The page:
15 Acknowledge the current ambiguity and commit to meet with them to clarify their new role. Ask a well-respected divisional leader to meet with them to acknowledge their accomplishments and communicate that they are valued. Identify the type of work they value and offer desired task assignments. Identify ways to make up for lost prestige. Tell the person that you want them to stay, that they are needed, and that they can be successful in the new environment. Identify a few growth goals and commit to helping attain them. Designate time to listen and coach them. Share your ideas for the team and seek their input. Try to shield them from undesirable contacts. Ask them what they need to be successful and happy here. Acquire a key resource they will need (e.g., information, equipment). Treat them like a highly desired external candidate that you are trying to convince to work for you. Re-recruit them. Provide them with time to visit/meet with others as an ambassador of the new team. If there is no way that they will be happy on your team in the new environment, offer to help them identify other opportunities within the institution rather than lose them. On page 21 of the workbook you will find a Retention Planning Summary Sheet that you may find helpful for organizing your ideas and plans. 4. Meet individually with each key member to discuss his or her concerns and to attempt to re-connect. Listen to their concerns and ideas. Voice your commitment but be very careful about making promises you can t keep (review the list you developed earlier). Clarify what they need to do to be successful in the new environment and express your belief that they can succeed. Establish action plans to make this a place where they can thrive. Seek their commitment to give the change a chance and to communicate any concerns they have directly to you. Tip: At first it is critical that you meet with the key members of your team. However, eventually you should meet with every member of your team to clarify expectations for success. Each person should understand: How their job has changed (if at all); and What is expected of them (both during the initial change period and long-term). Tip: By treating people as individuals and winning over key members of your team, you will begin to develop a critical mass of support. A team of 10 that has only one or two supporters is hard to keep energized. But as you gain supporters you will begin to get a sense of positive energy that will accelerate the team s progress. It takes time but becomes easier when you reach critical mass. 2/11/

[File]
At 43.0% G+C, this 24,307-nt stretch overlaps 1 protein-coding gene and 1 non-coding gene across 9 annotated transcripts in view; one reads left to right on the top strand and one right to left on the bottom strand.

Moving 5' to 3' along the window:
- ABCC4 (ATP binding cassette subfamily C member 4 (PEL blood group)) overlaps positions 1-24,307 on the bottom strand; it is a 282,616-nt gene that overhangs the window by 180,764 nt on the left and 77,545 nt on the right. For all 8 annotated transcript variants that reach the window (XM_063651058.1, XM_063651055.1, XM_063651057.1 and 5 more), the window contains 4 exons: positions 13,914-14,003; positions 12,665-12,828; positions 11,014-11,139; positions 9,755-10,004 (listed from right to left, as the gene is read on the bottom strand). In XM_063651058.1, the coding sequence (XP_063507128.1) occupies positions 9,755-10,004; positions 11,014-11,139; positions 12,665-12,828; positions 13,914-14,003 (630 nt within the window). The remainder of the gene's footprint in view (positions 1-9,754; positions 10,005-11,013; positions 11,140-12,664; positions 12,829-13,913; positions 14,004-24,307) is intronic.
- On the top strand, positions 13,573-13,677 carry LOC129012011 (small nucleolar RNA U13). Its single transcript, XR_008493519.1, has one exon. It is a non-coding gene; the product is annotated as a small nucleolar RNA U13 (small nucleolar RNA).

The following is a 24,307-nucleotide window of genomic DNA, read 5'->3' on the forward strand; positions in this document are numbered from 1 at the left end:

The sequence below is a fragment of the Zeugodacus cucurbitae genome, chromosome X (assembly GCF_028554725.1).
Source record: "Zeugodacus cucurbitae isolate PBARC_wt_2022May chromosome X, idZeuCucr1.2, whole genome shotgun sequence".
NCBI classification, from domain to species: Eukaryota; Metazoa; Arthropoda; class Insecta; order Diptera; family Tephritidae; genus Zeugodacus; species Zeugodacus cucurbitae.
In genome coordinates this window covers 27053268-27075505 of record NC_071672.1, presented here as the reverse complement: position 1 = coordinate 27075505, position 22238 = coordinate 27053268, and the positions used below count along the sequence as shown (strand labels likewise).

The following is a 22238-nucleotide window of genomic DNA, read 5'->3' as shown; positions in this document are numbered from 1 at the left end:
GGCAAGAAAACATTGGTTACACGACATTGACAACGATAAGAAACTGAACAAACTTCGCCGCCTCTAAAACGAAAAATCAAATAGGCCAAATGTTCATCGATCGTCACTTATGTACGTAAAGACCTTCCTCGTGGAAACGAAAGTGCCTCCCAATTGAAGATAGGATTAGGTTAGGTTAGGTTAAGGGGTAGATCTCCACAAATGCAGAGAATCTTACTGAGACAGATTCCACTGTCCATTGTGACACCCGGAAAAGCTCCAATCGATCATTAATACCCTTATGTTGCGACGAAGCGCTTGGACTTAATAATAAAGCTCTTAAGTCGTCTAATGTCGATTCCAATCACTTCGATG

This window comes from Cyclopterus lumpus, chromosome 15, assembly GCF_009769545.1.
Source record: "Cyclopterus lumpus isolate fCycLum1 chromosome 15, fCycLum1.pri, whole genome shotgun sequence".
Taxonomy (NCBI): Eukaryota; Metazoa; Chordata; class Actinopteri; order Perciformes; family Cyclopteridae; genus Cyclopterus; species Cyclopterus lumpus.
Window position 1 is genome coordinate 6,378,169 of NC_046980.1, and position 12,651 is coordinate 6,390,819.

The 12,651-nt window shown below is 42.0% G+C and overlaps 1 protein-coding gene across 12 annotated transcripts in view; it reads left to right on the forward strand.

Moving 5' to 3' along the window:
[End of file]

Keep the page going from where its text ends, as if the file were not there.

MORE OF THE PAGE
16 Step 4. Conduct Team Meeting(s) Use the information you have gathered from your team and your own understanding of the reduction in force to prepare to conduct a meeting with your team. The following outline can be a helpful starting point to help you get ready to guide the meeting with your team. Meeting Outline I. Explain the purpose of the meeting. a) Explain that you have assembled the team to discuss the change, to give people a chance to ask questions or express concerns, and to develop plans to help ensure our collective success in the new environment. b) Acknowledge that changes are not easy and that all issues won t be resolved overnight. c) Express your commitment to making the change work and helping the team be successful. d) Tell them what you will be covering during the meeting. II. Share what you know about the change. a) If you have not done so already, share with the team: o Your understanding of why the changes took place; and o Any changes that have already been established from institutional/divisional leaders (e.g., changes in structure, reporting relationships, responsibilities, goals, objectives, etc.). III. Share what you learned from the one-on-one meetings (see your notes from pages 9 & 11). a) Based on your one-on-one meetings: o Express your understanding about the impact of the change on the team; and o Share some of the common questions that team members had and provide answers to those questions. b) Share the commitments you are able and willing to make to the team (see your notes page 7). IV. Clarify general expectations share your understanding of what has changed and what remains the same (see your notes on page 12) a) Allow the team to ask questions or seek clarification. V. Share with the team what you think the future can look like if the team is successful (see your notes page from page 7). a) Ask the team for their reactions. Incorporate their ideas as appropriate. VI. Identify what s working and areas of concern. Ask the team to identify: a) What s working? b) What are the obstacles to our success and satisfaction? What concerns do you have? 2/11/